NEW ORLEANS -- "Excuse me," said LSU coach Les Miles, pausing momentarily to, what -- compose himself? Cry? Lead the postgame news conference in prayer?
"Wa-hooooo!" yelled Miles. A beat later, "Just kind of had to do that."
You'd yell, too, if you were Miles on Monday night at the Superdome. That's because Miles' damn strong football team won the Allstate BCS National Championship Game, beating No. 1-ranked (cough, cough) and supposedly more focused Ohio State, 38-24.
"I think he just wanted to let it out and scream," said Kathy Miles, who happily watched her husband from near the back of the room.
Can't blame any of the Miles family for whooping it up. About five weeks ago Miles was thigh-pad deep in job controversy. The Michigan job was open, and anybody who knows Miles and knows where he played and who he played for, was aware of his dream to one day return to the Big House as the Wolverines' head coach.
But from the rumors -- and the angry, theatrical denial from Miles that followed -- LSU managed to gather itself in time to win the SEC championship, then somehow squeezed into the second spot of the final BCS standings, and then held a Mardi Gras parade on Ohio State's national championship plans. That noise you heard at 4 a.m. was the nearby French Quarter begging for mercy from LSU fans.
The score didn't do the rout justice. The only thing LSU didn't do was dot the i in victory with one of the Buckeyes' sousaphone players.
It was just the way Miles thought it could be, maybe better. His team reflected its coach: defiant, geeked, relentless. The Tigers fell behind 10-0, and then scored the next 31 points. Ohio State never recovered.
"We played a lot tougher teams, mentally tougher," said safety Harry Coleman, who replaced injured all-American Craig Steltz during the game. "When they got down, they shut it down."
Miles and the Tigers kept cranking it up. This is the Miles way. When in doubt, be aggressive. Maybe that's why, with 1:50 left in the game and LSU ahead by 14, the Tigers threw a touchdown pass on a second-and-goal from the Ohio State 5-yard-line.
Because of something as innocent as luck and a series of weird circumstances that can shape a man's career, Miles stood on the Superdome field late Monday evening with the drop-dead gorgeous BCS championship crystal trophy in his hands. Somehow that dream of coaching Michigan didn't seem so important anymore.
"The Michigan thing, it really didn't compare," Miles said. "There will always be a wonderful place in my heart for Michigan, it's just that simple. It will never change. But there will also be an extremely warm spot in my heart for LSU. It's a very special season, a very special team."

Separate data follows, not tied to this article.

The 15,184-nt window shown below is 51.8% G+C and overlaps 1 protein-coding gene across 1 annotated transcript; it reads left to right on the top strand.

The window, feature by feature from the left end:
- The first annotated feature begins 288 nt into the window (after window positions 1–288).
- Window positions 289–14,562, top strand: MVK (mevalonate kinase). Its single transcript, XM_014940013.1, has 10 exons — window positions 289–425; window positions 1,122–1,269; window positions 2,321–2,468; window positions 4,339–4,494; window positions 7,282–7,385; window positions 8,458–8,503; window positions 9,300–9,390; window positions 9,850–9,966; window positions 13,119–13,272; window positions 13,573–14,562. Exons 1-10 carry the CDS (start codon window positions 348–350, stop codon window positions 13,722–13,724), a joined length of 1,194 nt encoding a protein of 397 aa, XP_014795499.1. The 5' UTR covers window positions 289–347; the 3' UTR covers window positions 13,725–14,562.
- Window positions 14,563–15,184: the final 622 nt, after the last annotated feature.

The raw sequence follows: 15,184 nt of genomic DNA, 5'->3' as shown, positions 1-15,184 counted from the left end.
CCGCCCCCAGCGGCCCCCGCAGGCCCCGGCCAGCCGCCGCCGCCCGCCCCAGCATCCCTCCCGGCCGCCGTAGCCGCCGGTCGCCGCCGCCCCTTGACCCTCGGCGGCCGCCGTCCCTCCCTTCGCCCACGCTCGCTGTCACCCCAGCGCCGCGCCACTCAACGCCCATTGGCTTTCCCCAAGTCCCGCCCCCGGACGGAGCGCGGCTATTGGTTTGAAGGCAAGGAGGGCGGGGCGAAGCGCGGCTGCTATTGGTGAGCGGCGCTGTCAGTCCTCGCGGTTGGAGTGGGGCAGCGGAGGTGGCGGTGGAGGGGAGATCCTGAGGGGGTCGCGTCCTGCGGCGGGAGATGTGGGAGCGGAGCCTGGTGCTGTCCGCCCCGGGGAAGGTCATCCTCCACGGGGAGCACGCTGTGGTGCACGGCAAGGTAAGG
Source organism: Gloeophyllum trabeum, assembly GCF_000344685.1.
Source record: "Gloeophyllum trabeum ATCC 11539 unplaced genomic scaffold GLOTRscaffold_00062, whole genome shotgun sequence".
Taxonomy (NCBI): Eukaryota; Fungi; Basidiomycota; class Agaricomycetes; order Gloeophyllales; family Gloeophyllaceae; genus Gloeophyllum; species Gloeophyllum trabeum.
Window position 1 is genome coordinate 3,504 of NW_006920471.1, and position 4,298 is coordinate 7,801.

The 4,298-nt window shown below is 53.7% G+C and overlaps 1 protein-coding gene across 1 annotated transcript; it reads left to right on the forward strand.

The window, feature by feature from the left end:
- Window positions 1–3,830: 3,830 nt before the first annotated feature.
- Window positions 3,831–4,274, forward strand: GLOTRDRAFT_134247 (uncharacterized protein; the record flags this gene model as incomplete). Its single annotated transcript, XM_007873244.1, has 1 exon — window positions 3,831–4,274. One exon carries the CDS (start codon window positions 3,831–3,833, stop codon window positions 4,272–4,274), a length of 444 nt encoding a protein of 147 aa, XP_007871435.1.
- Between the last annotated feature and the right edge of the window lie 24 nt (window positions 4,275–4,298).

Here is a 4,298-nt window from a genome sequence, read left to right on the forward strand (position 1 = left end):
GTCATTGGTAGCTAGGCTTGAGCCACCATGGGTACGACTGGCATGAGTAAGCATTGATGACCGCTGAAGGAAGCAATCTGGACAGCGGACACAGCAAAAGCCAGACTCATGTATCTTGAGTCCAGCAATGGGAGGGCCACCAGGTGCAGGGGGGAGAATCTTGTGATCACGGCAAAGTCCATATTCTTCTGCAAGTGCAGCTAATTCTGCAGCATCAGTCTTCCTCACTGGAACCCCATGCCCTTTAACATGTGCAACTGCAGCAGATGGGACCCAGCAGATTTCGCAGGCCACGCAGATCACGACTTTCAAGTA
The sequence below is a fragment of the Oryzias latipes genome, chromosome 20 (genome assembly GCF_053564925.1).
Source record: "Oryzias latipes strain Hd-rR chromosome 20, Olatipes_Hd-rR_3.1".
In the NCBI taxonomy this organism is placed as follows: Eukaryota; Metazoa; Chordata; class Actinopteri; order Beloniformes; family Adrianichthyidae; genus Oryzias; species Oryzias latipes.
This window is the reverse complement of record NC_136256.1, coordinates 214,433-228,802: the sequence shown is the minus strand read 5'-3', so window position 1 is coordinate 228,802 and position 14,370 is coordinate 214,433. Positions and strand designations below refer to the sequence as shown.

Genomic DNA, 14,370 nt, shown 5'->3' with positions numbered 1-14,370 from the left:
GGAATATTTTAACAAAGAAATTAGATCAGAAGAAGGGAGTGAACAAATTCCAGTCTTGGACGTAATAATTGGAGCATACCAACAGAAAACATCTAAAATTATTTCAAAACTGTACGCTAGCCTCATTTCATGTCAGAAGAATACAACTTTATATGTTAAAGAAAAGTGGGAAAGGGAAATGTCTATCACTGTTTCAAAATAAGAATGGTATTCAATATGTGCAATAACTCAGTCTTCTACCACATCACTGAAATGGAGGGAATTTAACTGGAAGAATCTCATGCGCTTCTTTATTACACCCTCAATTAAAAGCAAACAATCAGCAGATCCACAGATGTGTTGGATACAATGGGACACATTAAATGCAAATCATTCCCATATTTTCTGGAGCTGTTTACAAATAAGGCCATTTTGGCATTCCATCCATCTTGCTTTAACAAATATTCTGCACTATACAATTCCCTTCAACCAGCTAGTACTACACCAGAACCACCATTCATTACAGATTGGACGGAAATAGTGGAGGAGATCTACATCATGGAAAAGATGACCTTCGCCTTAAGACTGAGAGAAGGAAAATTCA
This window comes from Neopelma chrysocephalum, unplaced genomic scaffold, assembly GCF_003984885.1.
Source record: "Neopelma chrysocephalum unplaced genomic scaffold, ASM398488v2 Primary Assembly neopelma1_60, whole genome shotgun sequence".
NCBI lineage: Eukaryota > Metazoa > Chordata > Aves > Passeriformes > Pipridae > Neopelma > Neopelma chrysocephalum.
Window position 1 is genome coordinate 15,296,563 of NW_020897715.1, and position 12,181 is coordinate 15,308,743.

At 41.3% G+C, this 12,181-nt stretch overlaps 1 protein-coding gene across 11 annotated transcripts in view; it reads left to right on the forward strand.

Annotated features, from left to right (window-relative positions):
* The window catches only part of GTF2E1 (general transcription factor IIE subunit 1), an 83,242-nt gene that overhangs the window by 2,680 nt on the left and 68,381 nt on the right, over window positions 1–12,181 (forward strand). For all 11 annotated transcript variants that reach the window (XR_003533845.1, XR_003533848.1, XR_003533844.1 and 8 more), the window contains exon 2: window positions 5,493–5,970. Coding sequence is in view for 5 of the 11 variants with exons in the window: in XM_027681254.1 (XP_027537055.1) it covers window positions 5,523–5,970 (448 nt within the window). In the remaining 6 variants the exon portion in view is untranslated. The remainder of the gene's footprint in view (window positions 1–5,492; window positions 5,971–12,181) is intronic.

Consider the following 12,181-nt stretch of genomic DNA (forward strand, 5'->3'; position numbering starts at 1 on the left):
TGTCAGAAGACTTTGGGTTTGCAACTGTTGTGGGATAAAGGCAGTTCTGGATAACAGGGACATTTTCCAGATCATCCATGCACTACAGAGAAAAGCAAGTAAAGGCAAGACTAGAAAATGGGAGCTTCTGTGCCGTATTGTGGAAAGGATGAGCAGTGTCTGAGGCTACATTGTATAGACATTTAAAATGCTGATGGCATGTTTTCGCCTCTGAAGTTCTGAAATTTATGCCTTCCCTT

Special for lots of reasons. LSU was the first two-loss team to play in and win a BCS National Championship Game. It overcame a pair of triple-overtime defeats. It overcame injuries. It overcame the rumors and reports that Miles was doing a slow dance with his alma mater.
But none of that mattered after the game when Miles called his team together to sing the LSU alma mater.
"I want Porter," he said, signaling for assistant head coach Larry Porter to join him at the front of the makeshift team choir.
Miles put an arm around Porter on his right, and an arm around senior running back Jacob Hester, who grinded out 86 yards and a touchdown against the Buckeyes, on his left.
"Maestro," said Miles, waiting for the LSU band to begin playing.
At the end of the song, Miles took his time as he belted out the final words: "And thy spirit dwell in us forever L-S-U!"
Everybody celebrated. Miles waved to the crowd and held up his forefinger. Defensive tackle Marlon Favorite, with very little prodding from a TV crew, broke out his newest song, "We Rock, We Roll." My favorite line: "You better give LSU respect, like Aretha."
LSU earned respect and a national championship. USC and Georgia can make their arguments for No. 1, but LSU, even with those two losses, played like the best team in the nation.
Of course, it helped to have Ohio State on the other side of the field. The Buckeyes are now 0-9 in bowl games against SEC teams, including the 41-14 loss to Florida in the BCS Championship Game a year ago, and now this mauling. That's 79 points allowed in two title games. So much for the power of The Sweater Vest.
Just think if Miles hadn't been here for this. Just think if the Michigan Man, and not West Virginia import Rich Rodriguez, had been offered the Wolverines' coaching job.
"I couldn't blame him for that," Favorite said. "I know it's a dream of his to coach at his old school."
Not anytime soon, it isn't.
"He's stuck here," Coleman said. "We got him a ring now."
Porter, who has been on Miles' staff for the past six years, said he was never especially worried about his boss ditching LSU. "No, because we talk," he said. "I knew where he wanted to be. I knew all along. The bottom line is that LSU made a commitment to him, and he made one to LSU. There's a marriage."
Until Michigan we part? Doesn't seem like it.
"I'm so fortunate to be the coach here," Miles said. "So fortunate to represent LSU."
As the rest of LSU Nation adjourned to The Quarter for adult beverages on Bourbon Street, Kathy Miles said there wouldn't be much of a family celebration.
"We'll take the kids out for ice cream or something," she said.
Here's an idea: a group "wa-hooooo!" You know, for the guy wearing the white LSU cap.
Gene Wojciechowski is the senior national columnist for ESPN.com. You can contact him at email@example.com.